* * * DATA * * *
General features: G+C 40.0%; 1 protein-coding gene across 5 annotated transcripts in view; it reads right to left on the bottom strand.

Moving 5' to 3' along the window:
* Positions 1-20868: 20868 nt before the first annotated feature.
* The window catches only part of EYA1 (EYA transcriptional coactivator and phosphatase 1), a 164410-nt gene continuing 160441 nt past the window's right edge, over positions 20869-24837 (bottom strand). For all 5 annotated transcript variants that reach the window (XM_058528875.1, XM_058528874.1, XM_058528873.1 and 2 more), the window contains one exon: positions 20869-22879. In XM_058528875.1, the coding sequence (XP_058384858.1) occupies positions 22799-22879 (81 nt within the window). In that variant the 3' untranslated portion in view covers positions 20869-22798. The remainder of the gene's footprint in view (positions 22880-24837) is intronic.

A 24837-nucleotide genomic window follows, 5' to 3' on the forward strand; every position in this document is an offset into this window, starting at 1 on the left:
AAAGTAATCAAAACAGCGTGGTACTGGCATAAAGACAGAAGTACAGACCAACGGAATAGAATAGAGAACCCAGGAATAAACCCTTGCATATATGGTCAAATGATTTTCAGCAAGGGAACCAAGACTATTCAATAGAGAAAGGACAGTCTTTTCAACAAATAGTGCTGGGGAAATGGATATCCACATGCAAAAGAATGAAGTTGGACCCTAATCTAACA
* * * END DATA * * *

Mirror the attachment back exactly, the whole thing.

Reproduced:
General features: G+C 40.0%; 1 protein-coding gene across 5 annotated transcripts in view; it reads right to left on the bottom strand.

Moving 5' to 3' along the window:
* Positions 1-20868: 20868 nt before the first annotated feature.
* The window catches only part of EYA1 (EYA transcriptional coactivator and phosphatase 1), a 164410-nt gene continuing 160441 nt past the window's right edge, over positions 20869-24837 (bottom strand). For all 5 annotated transcript variants that reach the window (XM_058528875.1, XM_058528874.1, XM_058528873.1 and 2 more), the window contains one exon: positions 20869-22879. In XM_058528875.1, the coding sequence (XP_058384858.1) occupies positions 22799-22879 (81 nt within the window). In that variant the 3' untranslated portion in view covers positions 20869-22798. The remainder of the gene's footprint in view (positions 22880-24837) is intronic.

A 24837-nucleotide genomic window follows, 5' to 3' on the forward strand; every position in this document is an offset into this window, starting at 1 on the left:
AAAGTAATCAAAACAGCGTGGTACTGGCATAAAGACAGAAGTACAGACCAACGGAATAGAATAGAGAACCCAGGAATAAACCCTTGCATATATGGTCAAATGATTTTCAGCAAGGGAACCAAGACTATTCAATAGAGAAAGGACAGTCTTTTCAACAAATAGTGCTGGGGAAATGGATATCCACATGCAAAAGAATGAAGTTGGACCCTAATCTAACA